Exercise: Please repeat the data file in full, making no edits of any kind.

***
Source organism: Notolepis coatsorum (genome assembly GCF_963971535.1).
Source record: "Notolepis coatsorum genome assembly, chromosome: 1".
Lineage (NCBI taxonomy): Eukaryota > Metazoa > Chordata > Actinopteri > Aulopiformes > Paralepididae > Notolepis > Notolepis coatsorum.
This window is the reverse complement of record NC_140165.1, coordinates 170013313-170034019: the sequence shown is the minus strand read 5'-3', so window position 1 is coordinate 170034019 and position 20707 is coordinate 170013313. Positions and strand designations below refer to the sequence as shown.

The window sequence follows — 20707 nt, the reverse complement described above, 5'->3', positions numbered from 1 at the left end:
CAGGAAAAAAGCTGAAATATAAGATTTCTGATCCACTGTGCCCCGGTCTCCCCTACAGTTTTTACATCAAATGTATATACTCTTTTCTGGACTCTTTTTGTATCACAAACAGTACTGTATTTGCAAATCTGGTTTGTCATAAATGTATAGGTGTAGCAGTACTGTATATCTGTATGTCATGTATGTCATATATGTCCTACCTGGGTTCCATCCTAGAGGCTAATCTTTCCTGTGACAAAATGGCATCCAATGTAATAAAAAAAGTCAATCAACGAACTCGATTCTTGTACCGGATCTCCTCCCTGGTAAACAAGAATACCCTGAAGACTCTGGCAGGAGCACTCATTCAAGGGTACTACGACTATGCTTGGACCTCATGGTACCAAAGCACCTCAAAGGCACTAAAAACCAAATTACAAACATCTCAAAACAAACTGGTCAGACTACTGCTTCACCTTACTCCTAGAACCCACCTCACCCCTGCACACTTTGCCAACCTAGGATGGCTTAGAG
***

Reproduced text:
Source organism: Notolepis coatsorum (genome assembly GCF_963971535.1).
Source record: "Notolepis coatsorum genome assembly, chromosome: 1".
Lineage (NCBI taxonomy): Eukaryota > Metazoa > Chordata > Actinopteri > Aulopiformes > Paralepididae > Notolepis > Notolepis coatsorum.
This window is the reverse complement of record NC_140165.1, coordinates 170013313-170034019: the sequence shown is the minus strand read 5'-3', so window position 1 is coordinate 170034019 and position 20707 is coordinate 170013313. Positions and strand designations below refer to the sequence as shown.

The window sequence follows — 20707 nt, the reverse complement described above, 5'->3', positions numbered from 1 at the left end:
CAGGAAAAAAGCTGAAATATAAGATTTCTGATCCACTGTGCCCCGGTCTCCCCTACAGTTTTTACATCAAATGTATATACTCTTTTCTGGACTCTTTTTGTATCACAAACAGTACTGTATTTGCAAATCTGGTTTGTCATAAATGTATAGGTGTAGCAGTACTGTATATCTGTATGTCATGTATGTCATATATGTCCTACCTGGGTTCCATCCTAGAGGCTAATCTTTCCTGTGACAAAATGGCATCCAATGTAATAAAAAAAGTCAATCAACGAACTCGATTCTTGTACCGGATCTCCTCCCTGGTAAACAAGAATACCCTGAAGACTCTGGCAGGAGCACTCATTCAAGGGTACTACGACTATGCTTGGACCTCATGGTACCAAAGCACCTCAAAGGCACTAAAAACCAAATTACAAACATCTCAAAACAAACTGGTCAGACTACTGCTTCACCTTACTCCTAGAACCCACCTCACCCCTGCACACTTTGCCAACCTAGGATGGCTTAGAG